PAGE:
Credibility (Ethos)

Ethical appeals help authors build credibility or believability with their audience. Critical readers require that authors be trustworthy and make factual claims, using credible evidence and not making things up. Authors can build their credibility with their readers by explaining what expertise they have in an area or citing credible sources as research by an expert on the subject.

Rhetorical Questions

Rhetorical questions are questions authors ask in their writing without expecting an actual response. Instead, they are posed to get the reader to think about something or consider a topic further or in a different way. Rhetorical questions are asked in order to get the reader to put themselves in a particular situation and consider how they would feel in that scenario and how they would respond.

Figurative Language

Figurative language is the use of words or phrases to create a meaning that goes beyond their literal meaning. Figurative language uses exaggeration or somehow alters language to make a particular point. Here are some examples of figurative language that play with the sounds of words and impact a reader’s understanding of a text.

Alliteration and Assonance

Alliteration and assonance are types of figurative language that authors use purposefully in their writing. They create a certain rhythm or beat that appeals to readers and can give writing a very poetic sound.

Alliteration is the repetition of initial consonant sounds in words that are close together in a sentence or line of poetry. We must define it as repeated consonant sounds (not letters) because there are a number of consonants that have the same sound but are represented by different letters (f = ph, c = k, s = c, etc.). Here are examples of alliteration:

“Constance sells candy from her kitchen.”
“Stephanie’s sisters sent fifty cents worth of scent to Grandma Sally who lives in Cedar Rapids.”

“Assonance” is a similar kind of repetition, but of vowel sounds as opposed to consonant sounds. Here is an example:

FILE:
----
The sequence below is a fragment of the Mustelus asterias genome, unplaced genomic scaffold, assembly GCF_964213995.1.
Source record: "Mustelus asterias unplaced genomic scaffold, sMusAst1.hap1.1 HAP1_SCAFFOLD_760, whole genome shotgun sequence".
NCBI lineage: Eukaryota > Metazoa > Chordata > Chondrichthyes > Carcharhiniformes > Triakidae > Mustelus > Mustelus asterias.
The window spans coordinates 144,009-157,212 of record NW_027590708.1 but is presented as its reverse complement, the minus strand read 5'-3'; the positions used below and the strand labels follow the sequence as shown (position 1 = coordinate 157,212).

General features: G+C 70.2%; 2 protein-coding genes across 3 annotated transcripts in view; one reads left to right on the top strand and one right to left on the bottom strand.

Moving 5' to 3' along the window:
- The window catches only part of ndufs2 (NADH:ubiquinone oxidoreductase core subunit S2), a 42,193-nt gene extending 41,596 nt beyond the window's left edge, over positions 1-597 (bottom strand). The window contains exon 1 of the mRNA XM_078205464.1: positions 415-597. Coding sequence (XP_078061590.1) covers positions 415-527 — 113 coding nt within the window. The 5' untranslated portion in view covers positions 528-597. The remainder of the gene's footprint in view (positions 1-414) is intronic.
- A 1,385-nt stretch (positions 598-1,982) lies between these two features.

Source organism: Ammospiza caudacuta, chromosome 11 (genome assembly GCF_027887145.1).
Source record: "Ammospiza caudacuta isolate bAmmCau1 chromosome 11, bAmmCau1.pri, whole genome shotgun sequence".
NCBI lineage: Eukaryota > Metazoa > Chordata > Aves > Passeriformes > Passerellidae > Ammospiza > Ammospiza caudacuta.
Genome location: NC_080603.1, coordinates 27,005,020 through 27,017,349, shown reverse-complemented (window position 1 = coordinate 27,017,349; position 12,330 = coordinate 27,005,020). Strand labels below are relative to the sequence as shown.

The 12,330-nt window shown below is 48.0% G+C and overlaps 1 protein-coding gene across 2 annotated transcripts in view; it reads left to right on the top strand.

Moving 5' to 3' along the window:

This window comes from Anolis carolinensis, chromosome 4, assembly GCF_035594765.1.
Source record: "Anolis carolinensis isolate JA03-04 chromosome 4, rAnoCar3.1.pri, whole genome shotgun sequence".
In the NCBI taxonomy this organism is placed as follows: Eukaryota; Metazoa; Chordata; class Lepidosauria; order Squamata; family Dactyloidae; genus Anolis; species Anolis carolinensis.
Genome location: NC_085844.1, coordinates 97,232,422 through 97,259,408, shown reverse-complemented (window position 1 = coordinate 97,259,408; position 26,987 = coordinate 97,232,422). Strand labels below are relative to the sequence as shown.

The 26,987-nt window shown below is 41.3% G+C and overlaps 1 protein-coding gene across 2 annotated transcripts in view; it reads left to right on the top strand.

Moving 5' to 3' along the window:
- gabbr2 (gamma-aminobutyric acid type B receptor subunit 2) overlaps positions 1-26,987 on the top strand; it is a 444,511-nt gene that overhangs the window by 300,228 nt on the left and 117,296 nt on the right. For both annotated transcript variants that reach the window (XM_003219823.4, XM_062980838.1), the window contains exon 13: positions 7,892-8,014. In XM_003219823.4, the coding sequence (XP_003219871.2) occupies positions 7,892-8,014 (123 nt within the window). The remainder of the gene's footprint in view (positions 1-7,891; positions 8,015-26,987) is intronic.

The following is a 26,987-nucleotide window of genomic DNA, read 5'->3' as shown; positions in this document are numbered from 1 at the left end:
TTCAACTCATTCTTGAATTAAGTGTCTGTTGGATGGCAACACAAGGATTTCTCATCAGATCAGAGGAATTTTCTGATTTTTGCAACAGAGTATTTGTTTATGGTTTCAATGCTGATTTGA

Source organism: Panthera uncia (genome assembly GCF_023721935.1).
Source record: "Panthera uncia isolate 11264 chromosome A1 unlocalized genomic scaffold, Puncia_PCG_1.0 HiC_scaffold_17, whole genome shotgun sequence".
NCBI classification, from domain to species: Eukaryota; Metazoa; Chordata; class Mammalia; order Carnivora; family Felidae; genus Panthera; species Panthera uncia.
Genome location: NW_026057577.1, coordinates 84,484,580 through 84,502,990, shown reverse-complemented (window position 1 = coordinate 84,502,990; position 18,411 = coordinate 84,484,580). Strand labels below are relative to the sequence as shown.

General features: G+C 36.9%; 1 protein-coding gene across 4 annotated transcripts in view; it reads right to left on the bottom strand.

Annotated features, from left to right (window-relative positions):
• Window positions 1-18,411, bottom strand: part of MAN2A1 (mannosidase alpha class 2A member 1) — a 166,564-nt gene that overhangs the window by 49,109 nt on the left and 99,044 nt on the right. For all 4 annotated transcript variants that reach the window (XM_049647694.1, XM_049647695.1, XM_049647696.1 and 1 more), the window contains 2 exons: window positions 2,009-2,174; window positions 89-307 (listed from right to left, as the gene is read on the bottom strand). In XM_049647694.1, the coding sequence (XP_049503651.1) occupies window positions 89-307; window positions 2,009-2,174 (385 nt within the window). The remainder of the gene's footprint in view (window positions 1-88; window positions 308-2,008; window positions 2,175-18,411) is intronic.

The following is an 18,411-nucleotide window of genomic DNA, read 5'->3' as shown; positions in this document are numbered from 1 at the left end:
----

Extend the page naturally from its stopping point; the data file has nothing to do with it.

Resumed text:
“I will fight with all of my might for what is right.”

The easiest way to remember the difference between alliteration and assonance is to look at the last letter in each word. Alliteration ends with a consonant, n, so it is the repetition of initial consonant sounds in words that are close together. Assonance ends with a vowel, e, so it is the repetition of vowel sounds in words that are close together.

Onomatopoeia

Onomatopoeia is a tough spelling word, but its definition is pretty easy. Onomatopoeia is the term for words whose spelling mimics the sound they describe. They are words that mean what they sound like. Oftentimes animal noises or comic books words are examples of onomatopoeia. Here are some examples: pow, bang, whoosh, bam, sizzle, buzz, baa, boom, purr, plop, slurp, boing, clink, neigh, woof.

Pun

A pun is a play on words. Using homonyms or words with multiple meanings, puns often create humor in writing and are a clever way to suggest multiple meanings at once. Shakespeare was famous for his puns, which were often “dirty”, rude, or sexual in nature. Here are some modern, cleaner puns:

“Where do you find giant snails? On the ends of giants’ fingers.”
“Santa’s helpers are known as subordinate Clauses.”
“The chicken farmer’s favorite car is a coupe.”
“The bicycle fell over because it was two-tired.”

Simile

A simile is a comparison between two unlike things to show a connection of similarity. Similes usually use key comparison words such as like or as to make the comparison. For example, “Growing up, Mark and his sister fought like cats and dogs.” In this sentence, the fighting between the siblings is compared to the fighting between dogs and cats, who don’t typically get along too well. In this way, the reader is prompted to envision Mark and his sister arguing and attacking each other in the manner that dogs and cats behave with one another.